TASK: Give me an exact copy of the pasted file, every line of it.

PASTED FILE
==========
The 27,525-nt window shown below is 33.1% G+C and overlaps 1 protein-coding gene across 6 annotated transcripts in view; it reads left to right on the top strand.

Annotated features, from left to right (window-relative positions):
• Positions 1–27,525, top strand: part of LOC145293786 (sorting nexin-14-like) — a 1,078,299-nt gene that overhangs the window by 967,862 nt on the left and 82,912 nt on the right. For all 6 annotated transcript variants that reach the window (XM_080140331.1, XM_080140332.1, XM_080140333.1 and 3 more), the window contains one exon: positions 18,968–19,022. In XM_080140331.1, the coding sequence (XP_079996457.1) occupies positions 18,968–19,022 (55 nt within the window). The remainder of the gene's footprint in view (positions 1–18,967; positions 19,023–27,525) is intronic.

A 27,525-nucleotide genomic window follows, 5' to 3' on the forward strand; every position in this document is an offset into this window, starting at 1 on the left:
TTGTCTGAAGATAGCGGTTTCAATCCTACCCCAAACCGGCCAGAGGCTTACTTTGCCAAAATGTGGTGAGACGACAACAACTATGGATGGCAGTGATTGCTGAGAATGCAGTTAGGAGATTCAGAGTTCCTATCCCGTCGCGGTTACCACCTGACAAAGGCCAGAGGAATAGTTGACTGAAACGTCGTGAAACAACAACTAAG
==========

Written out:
The 27,525-nt window shown below is 33.1% G+C and overlaps 1 protein-coding gene across 6 annotated transcripts in view; it reads left to right on the top strand.

Annotated features, from left to right (window-relative positions):
• Positions 1–27,525, top strand: part of LOC145293786 (sorting nexin-14-like) — a 1,078,299-nt gene that overhangs the window by 967,862 nt on the left and 82,912 nt on the right. For all 6 annotated transcript variants that reach the window (XM_080140331.1, XM_080140332.1, XM_080140333.1 and 3 more), the window contains one exon: positions 18,968–19,022. In XM_080140331.1, the coding sequence (XP_079996457.1) occupies positions 18,968–19,022 (55 nt within the window). The remainder of the gene's footprint in view (positions 1–18,967; positions 19,023–27,525) is intronic.

A 27,525-nucleotide genomic window follows, 5' to 3' on the forward strand; every position in this document is an offset into this window, starting at 1 on the left:
TTGTCTGAAGATAGCGGTTTCAATCCTACCCCAAACCGGCCAGAGGCTTACTTTGCCAAAATGTGGTGAGACGACAACAACTATGGATGGCAGTGATTGCTGAGAATGCAGTTAGGAGATTCAGAGTTCCTATCCCGTCGCGGTTACCACCTGACAAAGGCCAGAGGAATAGTTGACTGAAACGTCGTGAAACAACAACTAAG